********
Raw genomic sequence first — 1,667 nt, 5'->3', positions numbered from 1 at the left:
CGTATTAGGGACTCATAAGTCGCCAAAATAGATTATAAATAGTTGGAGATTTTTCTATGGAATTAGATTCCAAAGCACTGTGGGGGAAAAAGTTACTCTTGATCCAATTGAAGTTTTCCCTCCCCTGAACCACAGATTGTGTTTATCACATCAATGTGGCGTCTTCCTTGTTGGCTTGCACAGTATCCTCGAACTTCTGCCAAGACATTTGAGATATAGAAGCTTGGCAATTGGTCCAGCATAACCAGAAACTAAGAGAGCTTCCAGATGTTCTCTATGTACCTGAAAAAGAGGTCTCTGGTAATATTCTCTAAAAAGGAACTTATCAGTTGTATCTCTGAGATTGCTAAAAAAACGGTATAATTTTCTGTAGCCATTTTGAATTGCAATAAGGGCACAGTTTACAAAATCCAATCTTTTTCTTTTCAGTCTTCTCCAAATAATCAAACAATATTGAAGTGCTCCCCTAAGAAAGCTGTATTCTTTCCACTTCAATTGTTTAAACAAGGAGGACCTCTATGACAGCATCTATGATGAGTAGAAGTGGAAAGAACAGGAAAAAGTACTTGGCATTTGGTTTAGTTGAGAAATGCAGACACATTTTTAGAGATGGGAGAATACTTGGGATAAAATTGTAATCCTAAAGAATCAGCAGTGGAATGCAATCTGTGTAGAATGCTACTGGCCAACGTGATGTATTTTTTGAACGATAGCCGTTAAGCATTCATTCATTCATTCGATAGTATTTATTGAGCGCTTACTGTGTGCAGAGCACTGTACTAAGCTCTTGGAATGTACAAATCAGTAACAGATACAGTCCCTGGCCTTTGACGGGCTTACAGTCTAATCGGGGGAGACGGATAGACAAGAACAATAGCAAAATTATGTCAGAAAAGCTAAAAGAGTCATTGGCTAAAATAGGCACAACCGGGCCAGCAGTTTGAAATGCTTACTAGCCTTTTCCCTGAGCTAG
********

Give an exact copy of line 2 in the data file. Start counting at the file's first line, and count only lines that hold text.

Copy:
CGTATTAGGGACTCATAAGTCGCCAAAATAGATTATAAATAGTTGGAGATTTTTCTATGGAATTAGATTCCAAAGCACTGTGGGGGAAAAAGTTACTCTTGATCCAATTGAAGTTTTCCCTCCCCTGAACCACAGATTGTGTTTATCACATCAATGTGGCGTCTTCCTTGTTGGCTTGCACAGTATCCTCGAACTTCTGCCAAGACATTTGAGATATAGAAGCTTGGCAATTGGTCCAGCATAACCAGAAACTAAGAGAGCTTCCAGATGTTCTCTATGTACCTGAAAAAGAGGTCTCTGGTAATATTCTCTAAAAAGGAACTTATCAGTTGTATCTCTGAGATTGCTAAAAAAACGGTATAATTTTCTGTAGCCATTTTGAATTGCAATAAGGGCACAGTTTACAAAATCCAATCTTTTTCTTTTCAGTCTTCTCCAAATAATCAAACAATATTGAAGTGCTCCCCTAAGAAAGCTGTATTCTTTCCACTTCAATTGTTTAAACAAGGAGGACCTCTATGACAGCATCTATGATGAGTAGAAGTGGAAAGAACAGGAAAAAGTACTTGGCATTTGGTTTAGTTGAGAAATGCAGACACATTTTTAGAGATGGGAGAATACTTGGGATAAAATTGTAATCCTAAAGAATCAGCAGTGGAATGCAATCTGTGTAGAATGCTACTGGCCAACGTGATGTATTTTTTGAACGATAGCCGTTAAGCATTCATTCATTCATTCGATAGTATTTATTGAGCGCTTACTGTGTGCAGAGCACTGTACTAAGCTCTTGGAATGTACAAATCAGTAACAGATACAGTCCCTGGCCTTTGACGGGCTTACAGTCTAATCGGGGGAGACGGATAGACAAGAACAATAGCAAAATTATGTCAGAAAAGCTAAAAGAGTCATTGGCTAAAATAGGCACAACCGGGCCAGCAGTTTGAAATGCTTACTAGCCTTTTCCCTGAGCTAG